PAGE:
- 21 Sep 23
The scheme is based, the Youth Council explain, on experiences of other EU member states and would both benefit the arts sector and help young people re-engage with cultural activities post Covid.
The National Youth Council of Ireland (NYCI) is urging the Irish Government to introduce an €87.7 million "Culture and Media Card" scheme for all young people aged 18-24 in Budget 2024. The call comes ahead of Culture Night,, which takes place on Friday 22 September.
The proposal is inspired, The National Youth Council explains, by successful models in other EU member states. Among its aims are revitalising youth engagement in cultural activities, strengthening the media sector, supporting small and medium businesses and enriching young people’s social, cultural, and personal development.
According to Paul Gordon, NYCI Director of Policy and Advocacy: "The COVID-19 pandemic had a huge impact on young people's ability to experience culture and participate in the arts, and the cost-of-living crisis means many remain locked out of these important activities.
“It’s clear from recent Arts Council figures, which showed a 12% drop in the number of 16- to 24-year-olds attending their events, that more supports are needed. We’re calling for investment by Government in 2024 in a Culture and Media Card, having seen the benefit in countries like France, Spain and Germany. Such a scheme will foster a habit of participation in culture, media, and the arts among young people, and offer a boost to our creative sectors.”
Young people’s response to the proposal has been positive according to the NYCI. One young person Ross Boyd, 24, shared this reaction: “I think it's a great idea […] to help young people to afford this, given the extra pressures on cost of living. I'd certainly use it for things like my local theatre, art galleries in Dublin city and books and records.”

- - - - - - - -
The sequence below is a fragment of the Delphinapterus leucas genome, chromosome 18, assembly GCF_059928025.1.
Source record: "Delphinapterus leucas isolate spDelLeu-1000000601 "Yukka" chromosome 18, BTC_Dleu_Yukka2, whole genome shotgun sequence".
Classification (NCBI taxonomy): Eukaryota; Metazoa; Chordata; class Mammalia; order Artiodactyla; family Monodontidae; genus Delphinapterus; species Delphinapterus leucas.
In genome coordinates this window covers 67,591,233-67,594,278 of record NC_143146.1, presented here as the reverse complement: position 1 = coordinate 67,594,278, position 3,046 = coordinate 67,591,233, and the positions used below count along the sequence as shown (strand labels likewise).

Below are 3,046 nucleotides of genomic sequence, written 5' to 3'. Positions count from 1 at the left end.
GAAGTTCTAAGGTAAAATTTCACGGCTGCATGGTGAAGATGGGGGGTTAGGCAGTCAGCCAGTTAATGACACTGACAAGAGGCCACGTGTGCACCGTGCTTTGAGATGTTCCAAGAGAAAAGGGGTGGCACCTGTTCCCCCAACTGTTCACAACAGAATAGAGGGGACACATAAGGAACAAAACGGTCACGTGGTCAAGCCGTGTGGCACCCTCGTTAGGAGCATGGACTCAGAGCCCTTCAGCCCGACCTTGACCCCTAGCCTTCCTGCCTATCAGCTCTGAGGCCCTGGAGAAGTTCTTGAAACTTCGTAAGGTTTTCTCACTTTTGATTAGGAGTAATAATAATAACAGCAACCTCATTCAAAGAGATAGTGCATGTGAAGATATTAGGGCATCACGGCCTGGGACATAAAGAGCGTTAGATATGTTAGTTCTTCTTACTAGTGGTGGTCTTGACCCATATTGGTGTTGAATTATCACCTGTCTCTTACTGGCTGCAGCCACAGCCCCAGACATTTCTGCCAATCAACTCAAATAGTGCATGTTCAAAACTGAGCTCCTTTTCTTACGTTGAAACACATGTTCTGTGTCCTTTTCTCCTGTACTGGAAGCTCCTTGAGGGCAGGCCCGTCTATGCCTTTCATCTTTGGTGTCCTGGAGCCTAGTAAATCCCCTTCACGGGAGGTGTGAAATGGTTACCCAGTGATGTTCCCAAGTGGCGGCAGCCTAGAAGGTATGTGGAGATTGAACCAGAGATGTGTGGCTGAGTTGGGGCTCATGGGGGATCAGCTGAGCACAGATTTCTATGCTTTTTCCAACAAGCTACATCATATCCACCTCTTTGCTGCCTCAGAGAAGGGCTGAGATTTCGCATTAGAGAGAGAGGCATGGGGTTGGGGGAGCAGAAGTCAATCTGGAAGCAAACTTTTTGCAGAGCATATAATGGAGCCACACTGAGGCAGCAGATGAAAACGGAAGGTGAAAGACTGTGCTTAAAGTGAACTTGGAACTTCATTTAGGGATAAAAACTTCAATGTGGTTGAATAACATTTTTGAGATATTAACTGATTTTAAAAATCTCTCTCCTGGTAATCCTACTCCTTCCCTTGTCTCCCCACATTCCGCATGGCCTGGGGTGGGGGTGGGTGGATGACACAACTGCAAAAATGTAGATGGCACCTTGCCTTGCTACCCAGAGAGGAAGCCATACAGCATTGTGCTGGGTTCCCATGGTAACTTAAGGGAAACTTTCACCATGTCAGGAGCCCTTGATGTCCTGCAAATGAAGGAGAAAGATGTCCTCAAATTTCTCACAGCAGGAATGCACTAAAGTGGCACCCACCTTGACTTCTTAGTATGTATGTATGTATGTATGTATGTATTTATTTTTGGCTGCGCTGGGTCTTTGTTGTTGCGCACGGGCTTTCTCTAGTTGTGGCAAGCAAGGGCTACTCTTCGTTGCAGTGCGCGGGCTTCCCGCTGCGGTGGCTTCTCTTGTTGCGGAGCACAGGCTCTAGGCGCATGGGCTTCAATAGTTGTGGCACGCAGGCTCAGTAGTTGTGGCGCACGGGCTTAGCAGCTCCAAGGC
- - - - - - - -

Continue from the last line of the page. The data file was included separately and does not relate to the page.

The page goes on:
Supporting local business
NYCI says that the scheme can support sectors of the economy struggling post-pandemic: “We know that many small and medium enterprises are still grappling with the aftermath of the COVID-19 pandemic. Our proposal would help remove barriers to young people discovering media, culture and the arts, provide an economic uplift to local communities and incentivise the Irish media sector to better connect with younger audiences.”
Funds for such schemes are typically allocated through an app or online account, and cover various cultural domains such as live arts, digital media, books, and records. NYCI is proposing that larger streaming platforms should be excluded so that smaller artists, and local companies involved in creative work benefit most.
Equity of access
“We want to see local communities see the benefit of this and believe it is important that any such scheme would promote equity of access to creative activities, particularly for the marginalised young people many of our member organisations are working with nationwide,” continued Mr Gordon.
“The “Culture and Media Card” is an investment in the cultural and personal development of young people that will yield dividends not only for young people but for society as a whole,” concluded Mr Gordon.
The Culture and Media Card part of a wider package of investment of €264m that NYCI is calling for in Budget 2024, which includes supports to address the impact of the cost-of-living crisis on young people, youth homelessness and youth work supports.
The costed proposals are detailed in NYCI’s Pre-Budget Submission, which you can read - here.